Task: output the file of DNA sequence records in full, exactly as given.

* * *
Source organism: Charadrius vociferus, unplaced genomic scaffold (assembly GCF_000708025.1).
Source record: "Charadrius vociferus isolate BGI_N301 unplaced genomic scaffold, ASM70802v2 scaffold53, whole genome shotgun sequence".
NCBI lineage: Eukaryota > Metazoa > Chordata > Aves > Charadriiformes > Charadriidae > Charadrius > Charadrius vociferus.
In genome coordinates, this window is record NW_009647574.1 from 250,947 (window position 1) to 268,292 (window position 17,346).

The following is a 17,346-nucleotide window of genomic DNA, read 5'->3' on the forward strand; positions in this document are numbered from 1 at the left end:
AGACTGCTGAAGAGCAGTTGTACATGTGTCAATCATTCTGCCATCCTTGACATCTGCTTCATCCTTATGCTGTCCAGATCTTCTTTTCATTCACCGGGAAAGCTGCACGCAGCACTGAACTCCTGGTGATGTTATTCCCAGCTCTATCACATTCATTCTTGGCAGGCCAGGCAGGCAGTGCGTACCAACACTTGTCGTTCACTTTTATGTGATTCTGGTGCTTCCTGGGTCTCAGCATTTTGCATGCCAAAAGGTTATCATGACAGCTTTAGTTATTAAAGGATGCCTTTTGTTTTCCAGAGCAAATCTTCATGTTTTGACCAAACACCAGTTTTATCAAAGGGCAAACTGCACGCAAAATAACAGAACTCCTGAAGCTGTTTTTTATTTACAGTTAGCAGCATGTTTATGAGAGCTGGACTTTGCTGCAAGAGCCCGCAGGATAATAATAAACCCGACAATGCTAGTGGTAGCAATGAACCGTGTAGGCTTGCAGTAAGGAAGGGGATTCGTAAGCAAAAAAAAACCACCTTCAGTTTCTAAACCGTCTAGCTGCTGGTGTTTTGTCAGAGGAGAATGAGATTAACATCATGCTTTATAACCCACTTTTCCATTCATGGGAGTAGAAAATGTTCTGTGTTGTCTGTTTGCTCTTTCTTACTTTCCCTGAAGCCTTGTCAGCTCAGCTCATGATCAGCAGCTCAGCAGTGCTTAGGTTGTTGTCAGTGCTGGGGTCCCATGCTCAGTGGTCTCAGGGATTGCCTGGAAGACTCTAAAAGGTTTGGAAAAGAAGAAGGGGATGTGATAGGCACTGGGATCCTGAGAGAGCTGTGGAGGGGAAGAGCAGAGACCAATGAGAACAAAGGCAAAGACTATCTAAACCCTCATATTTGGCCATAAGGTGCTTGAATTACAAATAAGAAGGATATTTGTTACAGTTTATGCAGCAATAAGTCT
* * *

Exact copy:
Source organism: Charadrius vociferus, unplaced genomic scaffold (assembly GCF_000708025.1).
Source record: "Charadrius vociferus isolate BGI_N301 unplaced genomic scaffold, ASM70802v2 scaffold53, whole genome shotgun sequence".
NCBI lineage: Eukaryota > Metazoa > Chordata > Aves > Charadriiformes > Charadriidae > Charadrius > Charadrius vociferus.
In genome coordinates, this window is record NW_009647574.1 from 250,947 (window position 1) to 268,292 (window position 17,346).

The following is a 17,346-nucleotide window of genomic DNA, read 5'->3' on the forward strand; positions in this document are numbered from 1 at the left end:
AGACTGCTGAAGAGCAGTTGTACATGTGTCAATCATTCTGCCATCCTTGACATCTGCTTCATCCTTATGCTGTCCAGATCTTCTTTTCATTCACCGGGAAAGCTGCACGCAGCACTGAACTCCTGGTGATGTTATTCCCAGCTCTATCACATTCATTCTTGGCAGGCCAGGCAGGCAGTGCGTACCAACACTTGTCGTTCACTTTTATGTGATTCTGGTGCTTCCTGGGTCTCAGCATTTTGCATGCCAAAAGGTTATCATGACAGCTTTAGTTATTAAAGGATGCCTTTTGTTTTCCAGAGCAAATCTTCATGTTTTGACCAAACACCAGTTTTATCAAAGGGCAAACTGCACGCAAAATAACAGAACTCCTGAAGCTGTTTTTTATTTACAGTTAGCAGCATGTTTATGAGAGCTGGACTTTGCTGCAAGAGCCCGCAGGATAATAATAAACCCGACAATGCTAGTGGTAGCAATGAACCGTGTAGGCTTGCAGTAAGGAAGGGGATTCGTAAGCAAAAAAAAACCACCTTCAGTTTCTAAACCGTCTAGCTGCTGGTGTTTTGTCAGAGGAGAATGAGATTAACATCATGCTTTATAACCCACTTTTCCATTCATGGGAGTAGAAAATGTTCTGTGTTGTCTGTTTGCTCTTTCTTACTTTCCCTGAAGCCTTGTCAGCTCAGCTCATGATCAGCAGCTCAGCAGTGCTTAGGTTGTTGTCAGTGCTGGGGTCCCATGCTCAGTGGTCTCAGGGATTGCCTGGAAGACTCTAAAAGGTTTGGAAAAGAAGAAGGGGATGTGATAGGCACTGGGATCCTGAGAGAGCTGTGGAGGGGAAGAGCAGAGACCAATGAGAACAAAGGCAAAGACTATCTAAACCCTCATATTTGGCCATAAGGTGCTTGAATTACAAATAAGAAGGATATTTGTTACAGTTTATGCAGCAATAAGTCT